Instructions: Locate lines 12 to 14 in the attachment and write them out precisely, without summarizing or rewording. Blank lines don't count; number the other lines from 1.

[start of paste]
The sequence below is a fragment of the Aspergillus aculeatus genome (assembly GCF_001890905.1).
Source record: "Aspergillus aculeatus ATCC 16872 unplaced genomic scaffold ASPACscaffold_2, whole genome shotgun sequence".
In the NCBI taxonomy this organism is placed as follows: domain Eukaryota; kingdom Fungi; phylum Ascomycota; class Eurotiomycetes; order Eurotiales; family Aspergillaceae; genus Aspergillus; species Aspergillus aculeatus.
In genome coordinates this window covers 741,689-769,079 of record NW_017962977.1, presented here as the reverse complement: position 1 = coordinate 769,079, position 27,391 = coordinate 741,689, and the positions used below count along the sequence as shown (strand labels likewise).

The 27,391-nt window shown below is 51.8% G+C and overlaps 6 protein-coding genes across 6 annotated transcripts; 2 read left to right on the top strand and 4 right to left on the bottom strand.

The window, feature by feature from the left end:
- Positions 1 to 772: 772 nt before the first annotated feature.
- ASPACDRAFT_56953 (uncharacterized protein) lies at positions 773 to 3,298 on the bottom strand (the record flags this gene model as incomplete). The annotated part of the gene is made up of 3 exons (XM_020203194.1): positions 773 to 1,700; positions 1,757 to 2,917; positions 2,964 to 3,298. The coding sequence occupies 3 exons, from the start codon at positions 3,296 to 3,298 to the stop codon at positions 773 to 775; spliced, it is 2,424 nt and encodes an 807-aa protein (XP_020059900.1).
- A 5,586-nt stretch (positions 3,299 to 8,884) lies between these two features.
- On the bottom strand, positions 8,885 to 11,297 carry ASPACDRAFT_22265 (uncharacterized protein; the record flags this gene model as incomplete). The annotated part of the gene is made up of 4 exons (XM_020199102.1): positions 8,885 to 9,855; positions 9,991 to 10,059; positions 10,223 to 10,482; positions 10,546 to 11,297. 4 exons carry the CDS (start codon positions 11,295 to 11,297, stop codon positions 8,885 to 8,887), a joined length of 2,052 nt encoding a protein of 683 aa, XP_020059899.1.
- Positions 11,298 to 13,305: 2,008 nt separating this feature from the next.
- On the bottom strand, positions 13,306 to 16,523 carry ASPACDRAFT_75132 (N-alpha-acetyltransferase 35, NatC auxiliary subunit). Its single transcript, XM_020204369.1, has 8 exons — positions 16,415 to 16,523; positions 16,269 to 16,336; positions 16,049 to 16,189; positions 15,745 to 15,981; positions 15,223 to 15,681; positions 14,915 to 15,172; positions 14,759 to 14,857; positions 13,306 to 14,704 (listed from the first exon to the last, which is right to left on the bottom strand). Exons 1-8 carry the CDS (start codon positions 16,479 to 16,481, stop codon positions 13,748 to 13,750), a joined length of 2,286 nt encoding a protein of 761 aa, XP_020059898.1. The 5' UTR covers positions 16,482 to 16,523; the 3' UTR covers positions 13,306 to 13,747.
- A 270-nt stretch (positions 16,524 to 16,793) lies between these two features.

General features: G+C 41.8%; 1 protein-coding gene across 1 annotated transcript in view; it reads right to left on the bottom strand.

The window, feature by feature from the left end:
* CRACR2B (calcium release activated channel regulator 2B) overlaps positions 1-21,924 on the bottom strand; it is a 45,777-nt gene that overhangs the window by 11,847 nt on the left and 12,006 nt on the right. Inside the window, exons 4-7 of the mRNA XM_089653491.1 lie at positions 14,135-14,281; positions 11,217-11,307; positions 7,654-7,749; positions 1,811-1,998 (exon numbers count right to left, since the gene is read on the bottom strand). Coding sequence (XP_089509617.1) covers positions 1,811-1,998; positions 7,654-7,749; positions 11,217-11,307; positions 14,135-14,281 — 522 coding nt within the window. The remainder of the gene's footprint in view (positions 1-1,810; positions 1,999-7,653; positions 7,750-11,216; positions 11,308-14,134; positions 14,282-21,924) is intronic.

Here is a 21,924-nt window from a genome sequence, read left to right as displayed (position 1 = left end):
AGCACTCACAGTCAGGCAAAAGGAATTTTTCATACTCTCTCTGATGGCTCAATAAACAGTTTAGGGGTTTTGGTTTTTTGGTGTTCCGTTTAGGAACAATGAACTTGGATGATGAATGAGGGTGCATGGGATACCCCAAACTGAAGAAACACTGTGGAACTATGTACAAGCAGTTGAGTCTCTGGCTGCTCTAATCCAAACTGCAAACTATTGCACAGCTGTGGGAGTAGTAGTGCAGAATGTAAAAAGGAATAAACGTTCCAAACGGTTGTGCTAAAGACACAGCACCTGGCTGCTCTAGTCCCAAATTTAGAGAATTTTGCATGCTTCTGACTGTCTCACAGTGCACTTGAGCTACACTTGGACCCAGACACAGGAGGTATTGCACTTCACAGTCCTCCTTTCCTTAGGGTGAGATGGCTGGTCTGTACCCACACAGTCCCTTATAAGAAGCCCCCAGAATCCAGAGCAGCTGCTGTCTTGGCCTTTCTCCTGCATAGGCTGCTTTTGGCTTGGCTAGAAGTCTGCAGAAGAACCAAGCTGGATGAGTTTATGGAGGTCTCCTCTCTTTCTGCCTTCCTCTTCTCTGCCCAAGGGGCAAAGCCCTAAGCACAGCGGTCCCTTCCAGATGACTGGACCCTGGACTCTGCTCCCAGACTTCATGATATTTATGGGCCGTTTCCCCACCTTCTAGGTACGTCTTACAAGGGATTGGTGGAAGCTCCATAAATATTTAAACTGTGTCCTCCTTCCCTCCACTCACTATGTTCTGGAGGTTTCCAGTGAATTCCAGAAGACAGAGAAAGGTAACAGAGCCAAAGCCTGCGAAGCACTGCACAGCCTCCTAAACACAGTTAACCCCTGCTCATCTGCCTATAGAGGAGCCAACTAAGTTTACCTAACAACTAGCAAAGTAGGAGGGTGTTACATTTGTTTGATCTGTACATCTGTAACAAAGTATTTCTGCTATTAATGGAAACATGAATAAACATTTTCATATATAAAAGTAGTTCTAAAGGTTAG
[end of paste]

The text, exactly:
- On the bottom strand, positions 13,306 to 16,523 carry ASPACDRAFT_75132 (N-alpha-acetyltransferase 35, NatC auxiliary subunit). Its single transcript, XM_020204369.1, has 8 exons — positions 16,415 to 16,523; positions 16,269 to 16,336; positions 16,049 to 16,189; positions 15,745 to 15,981; positions 15,223 to 15,681; positions 14,915 to 15,172; positions 14,759 to 14,857; positions 13,306 to 14,704 (listed from the first exon to the last, which is right to left on the bottom strand). Exons 1-8 carry the CDS (start codon positions 16,479 to 16,481, stop codon positions 13,748 to 13,750), a joined length of 2,286 nt encoding a protein of 761 aa, XP_020059898.1. The 5' UTR covers positions 16,482 to 16,523; the 3' UTR covers positions 13,306 to 13,747.
- A 270-nt stretch (positions 16,524 to 16,793) lies between these two features.

General features: G+C 41.8%; 1 protein-coding gene across 1 annotated transcript in view; it reads right to left on the bottom strand.